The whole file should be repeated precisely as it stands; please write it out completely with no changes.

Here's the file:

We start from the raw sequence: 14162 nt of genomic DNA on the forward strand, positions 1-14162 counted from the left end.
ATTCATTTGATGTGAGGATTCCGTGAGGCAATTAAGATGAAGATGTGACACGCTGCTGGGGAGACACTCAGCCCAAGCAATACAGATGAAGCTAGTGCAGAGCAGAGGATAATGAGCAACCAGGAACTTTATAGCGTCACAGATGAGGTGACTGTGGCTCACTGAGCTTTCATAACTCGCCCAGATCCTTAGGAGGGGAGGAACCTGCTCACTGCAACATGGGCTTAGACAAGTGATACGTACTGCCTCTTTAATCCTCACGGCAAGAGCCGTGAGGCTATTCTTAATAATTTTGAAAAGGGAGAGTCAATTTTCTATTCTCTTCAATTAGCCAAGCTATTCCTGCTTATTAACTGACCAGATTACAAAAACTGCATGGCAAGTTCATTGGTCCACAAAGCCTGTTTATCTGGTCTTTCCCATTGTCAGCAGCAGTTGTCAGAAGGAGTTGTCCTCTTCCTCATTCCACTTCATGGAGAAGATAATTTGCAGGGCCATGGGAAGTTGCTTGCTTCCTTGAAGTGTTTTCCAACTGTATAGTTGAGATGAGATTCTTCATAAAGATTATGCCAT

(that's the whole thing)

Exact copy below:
We start from the raw sequence: 14162 nt of genomic DNA on the forward strand, positions 1-14162 counted from the left end.
ATTCATTTGATGTGAGGATTCCGTGAGGCAATTAAGATGAAGATGTGACACGCTGCTGGGGAGACACTCAGCCCAAGCAATACAGATGAAGCTAGTGCAGAGCAGAGGATAATGAGCAACCAGGAACTTTATAGCGTCACAGATGAGGTGACTGTGGCTCACTGAGCTTTCATAACTCGCCCAGATCCTTAGGAGGGGAGGAACCTGCTCACTGCAACATGGGCTTAGACAAGTGATACGTACTGCCTCTTTAATCCTCACGGCAAGAGCCGTGAGGCTATTCTTAATAATTTTGAAAAGGGAGAGTCAATTTTCTATTCTCTTCAATTAGCCAAGCTATTCCTGCTTATTAACTGACCAGATTACAAAAACTGCATGGCAAGTTCATTGGTCCACAAAGCCTGTTTATCTGGTCTTTCCCATTGTCAGCAGCAGTTGTCAGAAGGAGTTGTCCTCTTCCTCATTCCACTTCATGGAGAAGATAATTTGCAGGGCCATGGGAAGTTGCTTGCTTCCTTGAAGTGTTTTCCAACTGTATAGTTGAGATGAGATTCTTCATAAAGATTATGCCAT